Dozens of Edmonton families are opening up their homes and their hearts to people fleeing the war in Ukraine. Marni Panas and her son Alex are among them.
“When the invasion started in Ukraine, being Ukrainian-Canadians ourselves, it was very personal for us and we thought, ‘How do we help people that are 6,000 kilometres away?,” Panas said.
Soon after, she contacted Ukrainian Canadian Social Services and applied to be a host for families seeking refuge.
Their guests arrived just in time for Easter, six days ago.
“They said, ‘We’ve got two people who just landed at the Edmonton airport who need a home tomorrow. We’re bringing them by at noon,’” Panas explained.
“Our lives changed completely in 12 hours. We scrambled to find beds, bedding and supplies. Then they came into our home and it’s like we’ve never been strangers.”
Volodymyr Bril and his mother Iryna left their home, Ternopil, in western Ukraine nearly one month ago.
“We were under stress too much and we saw rockets flying, and these airplanes always in the air,” Bril said.
Getting here wasn’t easy for the Brils, first fleeing to Poland, then Paris, then Montreal.
They chose Edmonton because of the strong Ukrainian community. Their first impressions?
“It’s clean here. Many kind, good people. It’s a huge city. The climate is totally different, but it’s ok. We feel that here is safe.”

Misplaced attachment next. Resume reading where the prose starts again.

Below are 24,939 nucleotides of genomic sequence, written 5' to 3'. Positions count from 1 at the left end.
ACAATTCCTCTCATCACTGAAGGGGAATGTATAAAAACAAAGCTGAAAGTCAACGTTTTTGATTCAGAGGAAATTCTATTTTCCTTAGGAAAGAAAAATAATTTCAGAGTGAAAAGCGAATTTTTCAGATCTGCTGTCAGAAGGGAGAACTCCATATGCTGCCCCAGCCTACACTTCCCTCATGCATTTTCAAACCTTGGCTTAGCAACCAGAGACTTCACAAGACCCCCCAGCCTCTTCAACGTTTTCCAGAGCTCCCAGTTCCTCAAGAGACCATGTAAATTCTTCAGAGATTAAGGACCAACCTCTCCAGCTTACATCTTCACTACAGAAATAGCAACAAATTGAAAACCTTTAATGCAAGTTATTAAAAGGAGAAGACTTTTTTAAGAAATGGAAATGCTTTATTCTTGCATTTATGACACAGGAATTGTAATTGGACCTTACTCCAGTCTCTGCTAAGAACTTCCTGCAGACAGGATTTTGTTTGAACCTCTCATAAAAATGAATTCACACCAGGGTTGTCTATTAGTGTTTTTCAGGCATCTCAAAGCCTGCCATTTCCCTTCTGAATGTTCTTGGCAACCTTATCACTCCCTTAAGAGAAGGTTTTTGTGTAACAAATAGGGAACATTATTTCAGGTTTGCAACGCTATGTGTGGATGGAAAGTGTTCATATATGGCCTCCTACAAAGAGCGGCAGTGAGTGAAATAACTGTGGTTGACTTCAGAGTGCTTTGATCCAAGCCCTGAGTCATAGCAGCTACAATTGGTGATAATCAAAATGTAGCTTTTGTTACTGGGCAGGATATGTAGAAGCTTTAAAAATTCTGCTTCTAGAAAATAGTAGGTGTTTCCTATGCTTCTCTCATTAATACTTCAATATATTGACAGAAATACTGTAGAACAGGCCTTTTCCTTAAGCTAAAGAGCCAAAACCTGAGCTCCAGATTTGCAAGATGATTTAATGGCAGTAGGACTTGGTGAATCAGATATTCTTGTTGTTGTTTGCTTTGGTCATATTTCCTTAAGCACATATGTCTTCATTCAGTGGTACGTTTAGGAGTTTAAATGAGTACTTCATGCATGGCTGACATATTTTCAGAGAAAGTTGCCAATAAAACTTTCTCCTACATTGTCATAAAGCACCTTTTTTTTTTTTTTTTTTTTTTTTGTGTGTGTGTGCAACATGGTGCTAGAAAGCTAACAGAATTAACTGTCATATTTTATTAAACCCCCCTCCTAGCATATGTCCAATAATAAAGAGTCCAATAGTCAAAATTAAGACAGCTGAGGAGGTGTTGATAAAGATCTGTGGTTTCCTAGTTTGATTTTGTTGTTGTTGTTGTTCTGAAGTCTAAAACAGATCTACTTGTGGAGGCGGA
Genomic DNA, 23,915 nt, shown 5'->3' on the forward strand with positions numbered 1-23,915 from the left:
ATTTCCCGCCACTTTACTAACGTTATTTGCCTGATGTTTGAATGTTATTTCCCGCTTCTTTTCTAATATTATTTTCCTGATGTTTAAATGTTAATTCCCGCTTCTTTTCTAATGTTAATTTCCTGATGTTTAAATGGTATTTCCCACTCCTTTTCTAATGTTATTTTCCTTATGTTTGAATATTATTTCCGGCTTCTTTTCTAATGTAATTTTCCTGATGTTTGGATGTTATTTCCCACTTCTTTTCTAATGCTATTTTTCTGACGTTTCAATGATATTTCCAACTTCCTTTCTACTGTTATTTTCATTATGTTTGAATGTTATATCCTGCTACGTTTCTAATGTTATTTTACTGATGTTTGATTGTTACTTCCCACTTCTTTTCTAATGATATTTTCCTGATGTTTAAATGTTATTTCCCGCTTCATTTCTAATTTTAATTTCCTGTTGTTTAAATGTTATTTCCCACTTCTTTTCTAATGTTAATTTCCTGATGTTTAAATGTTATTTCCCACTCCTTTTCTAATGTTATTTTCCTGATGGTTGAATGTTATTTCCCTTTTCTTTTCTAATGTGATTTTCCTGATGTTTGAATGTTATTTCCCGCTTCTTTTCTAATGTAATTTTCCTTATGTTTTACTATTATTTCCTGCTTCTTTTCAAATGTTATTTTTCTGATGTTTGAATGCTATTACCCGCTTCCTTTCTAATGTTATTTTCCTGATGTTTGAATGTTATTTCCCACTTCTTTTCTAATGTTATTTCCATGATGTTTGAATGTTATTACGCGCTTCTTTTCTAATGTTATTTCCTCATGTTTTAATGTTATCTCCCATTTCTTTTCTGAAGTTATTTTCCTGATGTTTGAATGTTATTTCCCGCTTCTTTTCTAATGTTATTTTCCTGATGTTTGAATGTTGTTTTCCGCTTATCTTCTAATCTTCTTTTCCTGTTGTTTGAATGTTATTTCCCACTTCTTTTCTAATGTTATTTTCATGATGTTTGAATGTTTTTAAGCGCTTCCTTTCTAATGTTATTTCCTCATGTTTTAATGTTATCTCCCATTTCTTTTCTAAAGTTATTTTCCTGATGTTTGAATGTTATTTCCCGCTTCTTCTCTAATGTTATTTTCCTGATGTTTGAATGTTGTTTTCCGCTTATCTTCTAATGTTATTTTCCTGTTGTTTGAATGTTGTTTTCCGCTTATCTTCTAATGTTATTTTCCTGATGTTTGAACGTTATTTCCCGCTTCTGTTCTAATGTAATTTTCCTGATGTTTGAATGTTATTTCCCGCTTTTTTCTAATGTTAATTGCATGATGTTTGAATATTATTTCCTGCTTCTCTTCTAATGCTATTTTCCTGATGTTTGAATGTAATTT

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At first, the idea of sharing a home with people they’ve never met was nerve-wracking for the Panas family, but just six day later the Brils are already family.
“You follow your heart — we knew this was the right thing to do. We needed to do something. We have a home to offer, we have safety to offer, we have food to offer,” Panas said.
“What they are doing is something special. Thank you, thank you all of you,” Bril added.
Meanwhile, Bril is hoping to find work. Anyone with an opportunity is asked to email him.
“I’m applying for different jobs, it could be sales, IT sales, it could be customer service,” he said, adding he speaks multiple languages.
As for how long the Brils will stay? The war will determine that. For now, their home in Ternopil hasn’t been attacked by Russia, but the Brils say that could change.
But they’ll always have a key to the Panas home.
“They are welcome to stay here as long as they need a home,” Panas said.
More host families are needed in Edmonton. To get involved contact Ukrainian Canadian Social Services at firstname.lastname@example.org
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